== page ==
When Jackie Norton met her husband Ken on a blind date several years ago, she was pleasantly surprised.
"He was not at all what I expected," she says. "Kenny didn't fit the stereotype I thought of a fighter. There's something about a fighter that looks like a fighter."
Or walks like a fighter, or talks like a fighter.
Hearing that, Norton would get upset.
He would challenge her, "What does a fighter look like?"
Whatever it is, Jackie still says, "Kenny doesn't have it. He's very sensitive, very shy--and very funny."
She speaks in the present tense. After 50 fights--even after that final, 54-second thrashing at the hands of Gerry Cooney in 1981--Norton was still all of those things. He made a clean getaway from the game, his features and his faculties intact.
But wait a minute, a stranger might say, what about the slow gait, the slurred speech?
Well, life played a very cruel trick on Norton, a blow well below the belt.
On the Sunday night of Feb. 23, 1986, Norton's Clenet sports car crashed off the Vermont on-ramp to the Santa Monica Freeway, leaving him with a fractured skull, jaw and leg, and absolutely no recollection of what happened.
Investigators determined that neither drugs nor alcohol were involved. Norton was known as not much of a drinker, anyway. For a time, there was speculation that another car had crowded his off the ramp, but there were no witnesses and no evidence of that was ever found.
But in one violent instant, his life was changed.
"He was well-blessed, up to the accident," Jackie says. "Ken didn't get into boxing for the traditional reasons. He came from an upper-middle class family. He went to college. He got into boxing when he was in the Marines to stay out of Vietnam.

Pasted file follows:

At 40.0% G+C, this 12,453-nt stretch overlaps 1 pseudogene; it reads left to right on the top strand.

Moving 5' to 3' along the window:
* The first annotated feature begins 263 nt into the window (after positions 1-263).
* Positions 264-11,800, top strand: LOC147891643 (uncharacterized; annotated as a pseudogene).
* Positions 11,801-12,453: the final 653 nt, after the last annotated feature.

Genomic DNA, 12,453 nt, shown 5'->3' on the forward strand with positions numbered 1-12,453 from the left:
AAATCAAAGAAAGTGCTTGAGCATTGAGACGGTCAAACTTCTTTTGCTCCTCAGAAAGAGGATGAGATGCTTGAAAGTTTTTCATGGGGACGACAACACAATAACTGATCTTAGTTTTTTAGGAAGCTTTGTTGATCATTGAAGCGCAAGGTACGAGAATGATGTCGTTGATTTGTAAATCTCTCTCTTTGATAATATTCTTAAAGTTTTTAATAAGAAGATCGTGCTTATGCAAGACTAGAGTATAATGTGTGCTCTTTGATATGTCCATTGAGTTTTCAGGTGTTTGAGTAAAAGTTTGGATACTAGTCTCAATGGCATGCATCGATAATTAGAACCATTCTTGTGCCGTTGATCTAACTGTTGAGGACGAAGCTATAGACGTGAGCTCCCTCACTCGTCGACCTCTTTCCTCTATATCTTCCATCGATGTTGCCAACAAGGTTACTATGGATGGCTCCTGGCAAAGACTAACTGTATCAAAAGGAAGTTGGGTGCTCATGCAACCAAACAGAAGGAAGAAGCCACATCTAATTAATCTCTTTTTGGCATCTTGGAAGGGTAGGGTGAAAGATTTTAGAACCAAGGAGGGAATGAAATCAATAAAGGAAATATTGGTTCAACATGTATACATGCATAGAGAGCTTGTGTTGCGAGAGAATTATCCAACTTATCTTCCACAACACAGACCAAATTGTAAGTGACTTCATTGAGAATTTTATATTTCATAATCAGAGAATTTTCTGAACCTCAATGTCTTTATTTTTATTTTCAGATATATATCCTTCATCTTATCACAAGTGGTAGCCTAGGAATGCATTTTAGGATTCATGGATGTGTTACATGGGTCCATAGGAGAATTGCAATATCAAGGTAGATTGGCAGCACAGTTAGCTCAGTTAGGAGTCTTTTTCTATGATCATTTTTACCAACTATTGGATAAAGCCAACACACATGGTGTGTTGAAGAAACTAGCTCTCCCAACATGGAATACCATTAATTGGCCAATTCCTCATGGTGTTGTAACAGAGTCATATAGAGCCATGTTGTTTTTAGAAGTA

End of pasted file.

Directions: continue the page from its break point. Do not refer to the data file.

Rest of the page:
"The ironic part is that the blow to the head affected his speech. People think it's from boxing, but it's not."
As Norton says, now he talks "how 98% of people expect an ex-fighter to talk."
Even without his jaws wired tight, Kenneth Howard Norton remains a modern-day Man in the Iron Mask, trapped behind a facade of fate's making, screaming to be heard and understood. It's me in here, he pleads.
But instead of crying "foul!" Norton decided to concentrate his energy on a comeback--not like two other former heavyweight champions and adversaries, Larry Holmes and George Foreman, are trying to come back, but a comeback that would just return him to a facsimile of what he was when he left the ring.
Lying in the hospital for three weeks, stitches traversing the top of his head from one ear to the other where his skull was split open, the magnificent physique wasted away 43 pounds, "right before our eyes," Jackie said.
Now he lifts weights, which he never did before, and has regained about half of the weight he lost with a dedicated training program limited only by the severity of the trauma to his right leg, which was broken above and below the knee.
Norton would like to run, but he knows he is lucky to walk. Above all, he wants to talk.